Unfortunately for us ‘Trekkies’, this is not a new Star Trek episode about the famous Q tormenting various Starfleet Captains; instead, the Q community is a force for good that connects health professionals across the UK to improve health and care quality. The community supports members in their existing improvement work and tries to enhance their skills, helps members to share ideas and enable them to make changes in their organisations that benefit patients.

      For this episode, Q came out of the 2013 Berwick report, which followed the publication of the Francis Report into the breakdown of care at the infamous Mid Staffordshire Hospital. The report urged health organisations to make better use of members of staff with improvement expertise and made a case for a system devoted to continual learning and improvement. In response, NHS Improvement (with support from the Health Foundation) developed the Q community in 2015, which now has 236 members in the North East (5000+ nationally) and is expected to grow considerably over the next few years.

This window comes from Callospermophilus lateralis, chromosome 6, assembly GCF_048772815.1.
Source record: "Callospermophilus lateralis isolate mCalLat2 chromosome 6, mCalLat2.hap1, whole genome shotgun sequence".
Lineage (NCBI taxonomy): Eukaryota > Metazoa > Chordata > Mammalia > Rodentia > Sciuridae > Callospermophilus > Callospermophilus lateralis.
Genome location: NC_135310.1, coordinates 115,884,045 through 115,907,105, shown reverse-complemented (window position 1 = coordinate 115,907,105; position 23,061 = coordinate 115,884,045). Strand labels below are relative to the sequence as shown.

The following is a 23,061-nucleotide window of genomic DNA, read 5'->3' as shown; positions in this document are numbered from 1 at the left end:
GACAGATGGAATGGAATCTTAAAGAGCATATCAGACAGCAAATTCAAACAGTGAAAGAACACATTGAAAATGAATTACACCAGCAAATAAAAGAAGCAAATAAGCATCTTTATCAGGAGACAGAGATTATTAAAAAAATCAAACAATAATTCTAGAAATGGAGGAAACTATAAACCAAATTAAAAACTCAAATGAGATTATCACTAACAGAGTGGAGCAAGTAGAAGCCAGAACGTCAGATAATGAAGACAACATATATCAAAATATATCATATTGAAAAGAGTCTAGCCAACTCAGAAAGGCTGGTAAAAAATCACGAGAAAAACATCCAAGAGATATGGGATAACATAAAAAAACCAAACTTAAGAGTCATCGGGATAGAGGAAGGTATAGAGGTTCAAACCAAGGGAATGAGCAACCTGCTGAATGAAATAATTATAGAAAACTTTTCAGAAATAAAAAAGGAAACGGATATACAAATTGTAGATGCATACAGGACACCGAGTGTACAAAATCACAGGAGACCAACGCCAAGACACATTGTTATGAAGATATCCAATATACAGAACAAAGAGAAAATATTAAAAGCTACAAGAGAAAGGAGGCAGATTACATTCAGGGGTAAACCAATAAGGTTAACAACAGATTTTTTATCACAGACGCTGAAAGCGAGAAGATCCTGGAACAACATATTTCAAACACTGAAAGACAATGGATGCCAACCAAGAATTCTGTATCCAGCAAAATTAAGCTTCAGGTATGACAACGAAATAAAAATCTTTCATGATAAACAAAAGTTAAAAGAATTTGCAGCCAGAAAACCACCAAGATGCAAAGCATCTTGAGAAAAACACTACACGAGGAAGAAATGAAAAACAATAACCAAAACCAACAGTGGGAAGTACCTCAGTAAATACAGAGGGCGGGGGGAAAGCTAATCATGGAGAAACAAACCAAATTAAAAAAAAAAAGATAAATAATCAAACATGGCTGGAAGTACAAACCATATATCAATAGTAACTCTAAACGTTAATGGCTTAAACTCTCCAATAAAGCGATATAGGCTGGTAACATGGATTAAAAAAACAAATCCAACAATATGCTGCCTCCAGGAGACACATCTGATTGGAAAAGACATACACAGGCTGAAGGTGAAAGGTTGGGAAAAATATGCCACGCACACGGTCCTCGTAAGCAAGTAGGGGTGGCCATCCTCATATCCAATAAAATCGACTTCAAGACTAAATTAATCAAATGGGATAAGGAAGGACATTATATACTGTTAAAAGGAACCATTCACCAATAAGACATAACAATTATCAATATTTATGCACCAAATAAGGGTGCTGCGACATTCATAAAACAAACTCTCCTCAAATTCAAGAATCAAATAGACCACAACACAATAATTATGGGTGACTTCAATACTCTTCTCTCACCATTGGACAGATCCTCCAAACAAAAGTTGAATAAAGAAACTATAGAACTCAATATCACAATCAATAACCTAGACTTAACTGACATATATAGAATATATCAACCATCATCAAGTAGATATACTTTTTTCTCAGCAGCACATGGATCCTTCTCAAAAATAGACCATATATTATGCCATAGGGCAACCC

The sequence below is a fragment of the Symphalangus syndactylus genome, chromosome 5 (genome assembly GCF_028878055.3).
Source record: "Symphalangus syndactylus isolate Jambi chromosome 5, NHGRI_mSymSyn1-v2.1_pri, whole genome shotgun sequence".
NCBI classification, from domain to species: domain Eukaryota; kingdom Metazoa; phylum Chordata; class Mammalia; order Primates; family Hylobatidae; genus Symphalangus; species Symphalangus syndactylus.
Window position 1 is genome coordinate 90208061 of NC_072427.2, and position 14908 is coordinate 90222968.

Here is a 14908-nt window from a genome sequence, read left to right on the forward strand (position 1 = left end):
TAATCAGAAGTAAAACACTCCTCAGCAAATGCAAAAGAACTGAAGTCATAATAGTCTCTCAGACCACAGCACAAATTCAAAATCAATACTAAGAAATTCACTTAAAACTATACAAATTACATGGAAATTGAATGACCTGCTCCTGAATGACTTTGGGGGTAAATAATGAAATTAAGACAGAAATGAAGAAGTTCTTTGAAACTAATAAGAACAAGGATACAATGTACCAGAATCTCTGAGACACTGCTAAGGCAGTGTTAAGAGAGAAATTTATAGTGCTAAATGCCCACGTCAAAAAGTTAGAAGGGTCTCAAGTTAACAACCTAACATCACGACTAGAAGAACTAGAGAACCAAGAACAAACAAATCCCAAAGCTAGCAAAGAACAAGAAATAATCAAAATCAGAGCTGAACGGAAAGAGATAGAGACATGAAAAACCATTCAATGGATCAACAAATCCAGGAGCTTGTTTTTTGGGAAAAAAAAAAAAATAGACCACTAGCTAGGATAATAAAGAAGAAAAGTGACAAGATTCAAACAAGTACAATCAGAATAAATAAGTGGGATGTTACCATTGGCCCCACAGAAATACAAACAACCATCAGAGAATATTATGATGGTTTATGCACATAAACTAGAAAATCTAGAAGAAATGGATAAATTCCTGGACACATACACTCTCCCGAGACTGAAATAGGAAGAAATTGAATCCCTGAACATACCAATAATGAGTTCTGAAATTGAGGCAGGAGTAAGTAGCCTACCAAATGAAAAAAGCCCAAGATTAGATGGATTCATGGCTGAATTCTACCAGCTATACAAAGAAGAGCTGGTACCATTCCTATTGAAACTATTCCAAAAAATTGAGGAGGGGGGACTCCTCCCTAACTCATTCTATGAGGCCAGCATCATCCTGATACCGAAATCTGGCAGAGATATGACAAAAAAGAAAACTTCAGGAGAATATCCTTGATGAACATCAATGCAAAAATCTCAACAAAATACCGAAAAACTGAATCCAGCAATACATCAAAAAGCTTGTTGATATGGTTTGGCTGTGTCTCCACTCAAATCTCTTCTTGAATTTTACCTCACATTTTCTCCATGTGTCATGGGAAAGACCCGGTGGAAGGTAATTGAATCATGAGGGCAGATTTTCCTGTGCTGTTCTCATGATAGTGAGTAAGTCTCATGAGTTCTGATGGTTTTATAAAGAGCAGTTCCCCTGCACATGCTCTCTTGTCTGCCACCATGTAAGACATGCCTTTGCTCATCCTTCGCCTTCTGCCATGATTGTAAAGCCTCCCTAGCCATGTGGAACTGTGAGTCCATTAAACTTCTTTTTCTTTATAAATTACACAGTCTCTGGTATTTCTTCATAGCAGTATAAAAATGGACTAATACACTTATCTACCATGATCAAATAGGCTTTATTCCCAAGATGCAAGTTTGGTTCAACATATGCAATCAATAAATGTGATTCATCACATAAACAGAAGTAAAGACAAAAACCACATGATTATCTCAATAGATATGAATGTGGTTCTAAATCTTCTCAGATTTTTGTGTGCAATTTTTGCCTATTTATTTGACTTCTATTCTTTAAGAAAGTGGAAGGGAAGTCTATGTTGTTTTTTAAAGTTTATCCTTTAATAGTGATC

I unashamedly applied to become a member of this network last year and they were crazy enough to accept me, so I was looking forward to the Q workshop at the annual event, led by Suzy Cook. The workshop looked at the link between research and quality improvement but, to my surprise, focused on the differences and argued that they should be viewed as separate activities with distinct aims, following different processes and timescales. Research was described as a linear and long-term process that is mostly concerned with the effectiveness of existing and new services, while quality improvement was pictured as a more cyclic and shorter term process with linked PDSA cycles (Plan-Do-Study-Act) that focus on the sustainability of services.